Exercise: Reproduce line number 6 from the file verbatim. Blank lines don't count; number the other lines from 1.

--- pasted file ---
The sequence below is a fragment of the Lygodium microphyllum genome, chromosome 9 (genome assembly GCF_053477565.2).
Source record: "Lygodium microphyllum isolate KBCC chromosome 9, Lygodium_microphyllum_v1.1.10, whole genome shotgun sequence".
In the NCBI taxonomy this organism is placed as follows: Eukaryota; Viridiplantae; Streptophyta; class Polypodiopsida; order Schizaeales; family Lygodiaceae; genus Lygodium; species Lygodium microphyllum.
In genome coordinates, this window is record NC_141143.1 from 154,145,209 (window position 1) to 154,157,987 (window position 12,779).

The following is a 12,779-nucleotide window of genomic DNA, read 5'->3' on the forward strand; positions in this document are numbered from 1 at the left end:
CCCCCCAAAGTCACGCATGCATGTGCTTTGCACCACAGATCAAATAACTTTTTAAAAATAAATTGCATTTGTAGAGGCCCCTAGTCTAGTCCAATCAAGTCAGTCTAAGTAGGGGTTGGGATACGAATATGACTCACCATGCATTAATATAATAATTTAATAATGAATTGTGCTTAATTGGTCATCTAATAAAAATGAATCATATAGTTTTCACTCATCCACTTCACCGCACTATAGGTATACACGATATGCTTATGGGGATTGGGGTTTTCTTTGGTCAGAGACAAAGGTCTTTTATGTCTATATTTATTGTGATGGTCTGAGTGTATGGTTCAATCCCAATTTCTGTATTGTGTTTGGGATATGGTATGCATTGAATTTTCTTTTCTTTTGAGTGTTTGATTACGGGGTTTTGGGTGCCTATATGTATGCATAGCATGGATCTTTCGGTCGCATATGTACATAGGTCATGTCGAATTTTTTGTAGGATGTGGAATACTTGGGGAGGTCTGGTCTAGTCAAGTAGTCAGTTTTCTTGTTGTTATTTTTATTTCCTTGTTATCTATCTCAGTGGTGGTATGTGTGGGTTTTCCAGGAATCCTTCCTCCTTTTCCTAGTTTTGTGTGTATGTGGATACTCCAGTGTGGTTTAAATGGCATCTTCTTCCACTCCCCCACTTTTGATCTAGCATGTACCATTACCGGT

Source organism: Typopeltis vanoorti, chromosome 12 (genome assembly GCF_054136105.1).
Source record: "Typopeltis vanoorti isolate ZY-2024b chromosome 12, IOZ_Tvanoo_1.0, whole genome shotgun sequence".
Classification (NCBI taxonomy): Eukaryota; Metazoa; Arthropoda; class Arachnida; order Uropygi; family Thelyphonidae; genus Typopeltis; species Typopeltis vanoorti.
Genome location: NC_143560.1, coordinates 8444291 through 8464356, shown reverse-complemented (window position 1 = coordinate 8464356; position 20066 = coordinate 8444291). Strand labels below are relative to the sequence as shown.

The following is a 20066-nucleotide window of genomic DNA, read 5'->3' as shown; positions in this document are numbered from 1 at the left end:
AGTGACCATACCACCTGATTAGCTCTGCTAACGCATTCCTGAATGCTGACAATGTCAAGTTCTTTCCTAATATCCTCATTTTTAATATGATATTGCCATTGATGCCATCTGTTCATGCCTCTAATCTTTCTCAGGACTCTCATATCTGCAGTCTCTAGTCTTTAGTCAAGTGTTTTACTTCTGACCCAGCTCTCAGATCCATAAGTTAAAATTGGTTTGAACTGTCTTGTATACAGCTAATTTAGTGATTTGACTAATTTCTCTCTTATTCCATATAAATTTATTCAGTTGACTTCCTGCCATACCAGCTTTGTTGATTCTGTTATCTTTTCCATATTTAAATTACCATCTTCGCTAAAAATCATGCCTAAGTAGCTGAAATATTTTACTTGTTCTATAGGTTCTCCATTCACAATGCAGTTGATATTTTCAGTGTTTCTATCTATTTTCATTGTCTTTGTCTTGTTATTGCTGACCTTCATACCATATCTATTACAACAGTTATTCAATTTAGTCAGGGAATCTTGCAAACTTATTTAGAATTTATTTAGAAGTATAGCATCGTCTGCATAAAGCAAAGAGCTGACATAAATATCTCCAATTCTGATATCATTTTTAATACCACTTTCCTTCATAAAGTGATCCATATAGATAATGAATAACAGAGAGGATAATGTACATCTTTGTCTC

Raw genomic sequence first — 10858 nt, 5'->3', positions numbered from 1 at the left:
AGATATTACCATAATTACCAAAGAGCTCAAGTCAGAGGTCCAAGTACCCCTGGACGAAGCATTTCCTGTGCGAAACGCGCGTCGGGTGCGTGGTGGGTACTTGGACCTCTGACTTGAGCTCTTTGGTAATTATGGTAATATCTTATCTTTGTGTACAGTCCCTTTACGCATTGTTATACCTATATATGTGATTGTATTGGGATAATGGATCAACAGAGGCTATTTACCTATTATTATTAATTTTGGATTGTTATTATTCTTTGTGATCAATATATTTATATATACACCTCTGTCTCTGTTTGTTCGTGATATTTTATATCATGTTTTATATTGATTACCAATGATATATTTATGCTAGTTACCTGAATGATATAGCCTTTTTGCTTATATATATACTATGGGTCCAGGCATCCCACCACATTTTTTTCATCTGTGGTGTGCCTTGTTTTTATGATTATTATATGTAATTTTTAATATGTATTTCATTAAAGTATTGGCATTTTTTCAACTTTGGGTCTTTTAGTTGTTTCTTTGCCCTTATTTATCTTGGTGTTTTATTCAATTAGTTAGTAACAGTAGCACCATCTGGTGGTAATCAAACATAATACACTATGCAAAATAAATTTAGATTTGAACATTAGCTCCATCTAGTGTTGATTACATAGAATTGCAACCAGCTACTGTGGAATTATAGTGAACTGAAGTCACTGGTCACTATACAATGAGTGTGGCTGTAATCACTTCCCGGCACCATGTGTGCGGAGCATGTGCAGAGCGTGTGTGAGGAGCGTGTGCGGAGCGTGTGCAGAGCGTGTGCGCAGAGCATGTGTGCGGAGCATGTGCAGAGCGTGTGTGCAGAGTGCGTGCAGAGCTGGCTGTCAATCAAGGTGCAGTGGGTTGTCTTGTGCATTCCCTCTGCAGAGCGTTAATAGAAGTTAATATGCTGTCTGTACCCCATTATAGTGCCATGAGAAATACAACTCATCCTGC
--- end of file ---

CCCCCCAAAGTCACGCATGCATGTGCTTTGCACCACAGATCAAATAACTTTTTAAAAATAAATTGCATTTGTAGAGGCCCCTAGTCTAGTCCAATCAAGTCAGTCTAAGTAGGGGTTGGGATACGAATATGACTCACCATGCATTAATATAATAATTTAATAATGAATTGTGCTTAATTGGTCATCTAATAAAAATGAATCATATAGTTTTCACTCATCCACTTCACCGCACTATAGGTATACACGATATGCTTATGGGGATTGGGGTTTTCTTTGGTCAGAGACAAAGGTCTTTTATGTCTATATTTATTGTGATGGTCTGAGTGTATGGTTCAATCCCAATTTCTGTATTGTGTTTGGGATATGGTATGCATTGAATTTTCTTTTCTTTTGAGTGTTTGATTACGGGGTTTTGGGTGCCTATATGTATGCATAGCATGGATCTTTCGGTCGCATATGTACATAGGTCATGTCGAATTTTTTGTAGGATGTGGAATACTTGGGGAGGTCTGGTCTAGTCAAGTAGTCAGTTTTCTTGTTGTTATTTTTATTTCCTTGTTATCTATCTCAGTGGTGGTATGTGTGGGTTTTCCAGGAATCCTTCCTCCTTTTCCTAGTTTTGTGTGTATGTGGATACTCCAGTGTGGTTTAAATGGCATCTTCTTCCACTCCCCCACTTTTGATCTAGCATGTACCATTACCGGT